As I was preparing for our initial discussion of these readings, and because I was also writing a short article on broken windows policing at the time (in Harvard Design Magazine), I found it necessary to do some parsing of muddy terms. The terms are Broken Windows, Quality of Life, Zero Tolerance, Stop and Frisk, and Order Maintenance.

Against Punitive Approaches to Safer Streets

Yesterday, on Halloween, a driver killed three people and injured four on a sidewalk in The Bronx. This morning, across New York City many streets were free of automobiles. Public space usually reserved solely for cars and trucks became dedicated to runners in the Marathon, spectators, and anyone who wanted to enjoy a bit of the fleeting car-free utopia on foot, bicycle, skateboard, or whatever. The contrast is stark. Not only are NYC streets given over to private vehicles almost all of the time, when a driver rampages onto a sidewalk, on the day when children are most likely to be frolicking on sidewalks and streets, the city seems to give a collective shrug—despite waking up to the pacific, friendly experience of today’s utterly different streetscape.

Advocates for safe streets rightly insist that deaths like yesterday’s are preventable, not inevitable. (So too can we fix the very dangerous situations of aggressive and irresponsible driving witnessed daily on city streets that don’t lead to death or injury.) Advocates also recognize that such deaths signal or portend the failure of the efforts on the part of the Mayor’s office and the Department of Transportation (DOT) to make streets safer, whether as “Vision Zero” or in the more diffuse and myriad forms that have proliferated since Janette Sadik-Khan began her six years heading the DOT in 2007. For many advocates of safe streets, however, this failure also signals a need for a punitive, police-led effort in preventing such vehicular violence. Here is where I part ways with (some of) my fellow advocates for safe streets. The carceral state is no answer.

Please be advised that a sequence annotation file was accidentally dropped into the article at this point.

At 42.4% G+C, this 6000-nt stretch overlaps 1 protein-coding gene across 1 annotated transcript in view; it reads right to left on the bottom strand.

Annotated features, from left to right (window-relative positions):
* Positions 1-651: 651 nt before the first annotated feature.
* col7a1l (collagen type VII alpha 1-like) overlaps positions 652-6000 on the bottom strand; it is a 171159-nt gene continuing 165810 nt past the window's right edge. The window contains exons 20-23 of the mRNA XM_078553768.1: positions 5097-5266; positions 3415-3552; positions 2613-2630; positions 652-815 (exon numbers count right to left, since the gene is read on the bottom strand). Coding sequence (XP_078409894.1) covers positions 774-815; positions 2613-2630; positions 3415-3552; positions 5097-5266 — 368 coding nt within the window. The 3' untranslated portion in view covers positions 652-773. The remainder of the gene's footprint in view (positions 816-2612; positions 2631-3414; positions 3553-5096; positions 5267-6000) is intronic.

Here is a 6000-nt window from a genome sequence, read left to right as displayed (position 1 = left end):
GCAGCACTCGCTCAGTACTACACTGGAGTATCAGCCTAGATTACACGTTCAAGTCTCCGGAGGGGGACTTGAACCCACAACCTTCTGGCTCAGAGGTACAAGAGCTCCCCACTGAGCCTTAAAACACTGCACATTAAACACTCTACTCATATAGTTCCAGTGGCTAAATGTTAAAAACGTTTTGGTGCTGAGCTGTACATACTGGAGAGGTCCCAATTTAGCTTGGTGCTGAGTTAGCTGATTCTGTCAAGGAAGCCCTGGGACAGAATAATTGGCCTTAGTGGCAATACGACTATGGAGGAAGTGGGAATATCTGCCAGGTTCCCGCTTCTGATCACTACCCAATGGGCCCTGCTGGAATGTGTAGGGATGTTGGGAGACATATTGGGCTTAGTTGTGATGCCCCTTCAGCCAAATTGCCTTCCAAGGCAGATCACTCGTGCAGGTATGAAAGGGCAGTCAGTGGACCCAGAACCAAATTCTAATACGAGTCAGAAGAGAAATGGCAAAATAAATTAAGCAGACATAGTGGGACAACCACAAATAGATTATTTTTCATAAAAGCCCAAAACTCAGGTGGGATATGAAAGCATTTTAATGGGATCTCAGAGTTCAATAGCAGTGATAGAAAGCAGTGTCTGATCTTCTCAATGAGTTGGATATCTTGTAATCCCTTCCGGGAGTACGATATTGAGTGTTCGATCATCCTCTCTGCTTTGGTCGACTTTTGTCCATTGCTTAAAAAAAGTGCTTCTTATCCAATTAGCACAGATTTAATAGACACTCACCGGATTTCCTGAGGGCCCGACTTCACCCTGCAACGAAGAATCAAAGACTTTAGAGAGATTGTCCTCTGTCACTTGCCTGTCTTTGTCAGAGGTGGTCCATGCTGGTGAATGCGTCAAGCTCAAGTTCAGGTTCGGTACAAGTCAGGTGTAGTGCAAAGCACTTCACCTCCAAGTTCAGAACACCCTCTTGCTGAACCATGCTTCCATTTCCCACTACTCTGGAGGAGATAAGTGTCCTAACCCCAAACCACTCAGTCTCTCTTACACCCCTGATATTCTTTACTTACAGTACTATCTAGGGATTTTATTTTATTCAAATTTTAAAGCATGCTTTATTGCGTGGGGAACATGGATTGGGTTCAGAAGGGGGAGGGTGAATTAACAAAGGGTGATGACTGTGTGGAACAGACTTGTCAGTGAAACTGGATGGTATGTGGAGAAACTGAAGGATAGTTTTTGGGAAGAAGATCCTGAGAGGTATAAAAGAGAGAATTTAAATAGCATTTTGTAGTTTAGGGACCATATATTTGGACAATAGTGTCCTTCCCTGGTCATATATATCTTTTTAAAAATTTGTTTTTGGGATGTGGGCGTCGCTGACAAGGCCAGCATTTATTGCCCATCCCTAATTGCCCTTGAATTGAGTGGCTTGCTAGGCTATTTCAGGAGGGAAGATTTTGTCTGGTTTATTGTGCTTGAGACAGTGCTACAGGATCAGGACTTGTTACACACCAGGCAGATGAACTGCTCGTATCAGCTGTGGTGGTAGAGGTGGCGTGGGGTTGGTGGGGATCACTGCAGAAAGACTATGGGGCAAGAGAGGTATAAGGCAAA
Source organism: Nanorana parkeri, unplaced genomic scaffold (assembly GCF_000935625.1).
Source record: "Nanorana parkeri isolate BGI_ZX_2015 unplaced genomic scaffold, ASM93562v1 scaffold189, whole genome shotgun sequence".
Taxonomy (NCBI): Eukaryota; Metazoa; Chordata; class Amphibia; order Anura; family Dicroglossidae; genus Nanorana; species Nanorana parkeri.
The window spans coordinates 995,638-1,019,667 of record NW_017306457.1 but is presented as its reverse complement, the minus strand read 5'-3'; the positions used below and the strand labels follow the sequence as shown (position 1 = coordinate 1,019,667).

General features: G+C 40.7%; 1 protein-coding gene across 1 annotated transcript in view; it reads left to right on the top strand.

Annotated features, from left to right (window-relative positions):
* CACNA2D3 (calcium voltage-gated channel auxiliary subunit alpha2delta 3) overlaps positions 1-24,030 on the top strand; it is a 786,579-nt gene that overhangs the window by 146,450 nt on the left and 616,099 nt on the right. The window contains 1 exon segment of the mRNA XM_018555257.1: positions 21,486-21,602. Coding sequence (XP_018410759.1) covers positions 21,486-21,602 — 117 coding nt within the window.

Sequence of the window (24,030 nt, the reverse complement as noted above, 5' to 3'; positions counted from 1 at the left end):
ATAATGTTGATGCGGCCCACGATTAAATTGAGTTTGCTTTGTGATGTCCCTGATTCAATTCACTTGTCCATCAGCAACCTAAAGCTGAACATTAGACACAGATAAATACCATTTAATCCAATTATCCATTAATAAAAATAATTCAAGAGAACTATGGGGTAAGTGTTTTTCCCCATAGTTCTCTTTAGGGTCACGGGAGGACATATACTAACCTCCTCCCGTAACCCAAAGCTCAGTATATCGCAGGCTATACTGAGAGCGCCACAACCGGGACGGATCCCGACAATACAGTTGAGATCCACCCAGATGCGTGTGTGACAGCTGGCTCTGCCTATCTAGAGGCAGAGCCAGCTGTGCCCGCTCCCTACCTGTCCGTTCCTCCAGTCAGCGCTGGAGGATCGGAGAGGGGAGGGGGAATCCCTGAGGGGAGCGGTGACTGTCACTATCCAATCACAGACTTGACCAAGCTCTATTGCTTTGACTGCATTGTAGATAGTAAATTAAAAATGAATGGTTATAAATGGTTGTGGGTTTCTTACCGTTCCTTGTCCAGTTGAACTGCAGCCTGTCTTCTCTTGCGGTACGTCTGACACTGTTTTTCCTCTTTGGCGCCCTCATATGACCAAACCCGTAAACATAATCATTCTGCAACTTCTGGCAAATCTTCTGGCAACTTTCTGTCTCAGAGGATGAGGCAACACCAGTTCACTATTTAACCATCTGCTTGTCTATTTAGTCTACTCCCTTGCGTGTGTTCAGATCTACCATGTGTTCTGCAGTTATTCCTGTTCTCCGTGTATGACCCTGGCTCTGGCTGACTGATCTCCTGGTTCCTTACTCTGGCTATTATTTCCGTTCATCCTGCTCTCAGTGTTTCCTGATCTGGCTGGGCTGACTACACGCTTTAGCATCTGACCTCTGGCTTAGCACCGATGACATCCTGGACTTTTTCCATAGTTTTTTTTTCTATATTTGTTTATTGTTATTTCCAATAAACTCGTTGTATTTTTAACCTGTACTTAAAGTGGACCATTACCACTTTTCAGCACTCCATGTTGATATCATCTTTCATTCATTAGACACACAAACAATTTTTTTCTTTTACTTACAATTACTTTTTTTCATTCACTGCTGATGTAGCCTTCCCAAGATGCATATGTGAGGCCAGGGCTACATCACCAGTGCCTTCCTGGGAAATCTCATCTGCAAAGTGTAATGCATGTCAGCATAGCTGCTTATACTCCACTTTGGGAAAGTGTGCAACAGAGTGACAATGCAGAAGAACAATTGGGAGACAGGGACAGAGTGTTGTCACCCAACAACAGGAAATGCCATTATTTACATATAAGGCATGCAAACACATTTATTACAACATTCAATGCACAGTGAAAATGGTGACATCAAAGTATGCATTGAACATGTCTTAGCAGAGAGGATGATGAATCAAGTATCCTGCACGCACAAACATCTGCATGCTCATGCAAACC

Ralph Henry Gabriel Prize, American Studies Association

At the 2015 American Studies Association Annual Meeting in Toronto last weekend, I was honored to receive Finalist mention (second place) for the Ralph Henry Gabriel Dissertation Prize, awarded annually by the Association. I am grateful to the prize committee, Professors Alyosha Goldstein, Lisa Hajjar, and Karen Shimakawa, for their recognition of my dissertation, "American Streets, Foreign Territory: How Counterinsurgent Police Waged War on Crime." As the ASA says, "The Ralph Henry Gabriel Dissertation Prize, established in 1974, has been awarded annually since 1987 by the Association for the best dissertation in American Studies."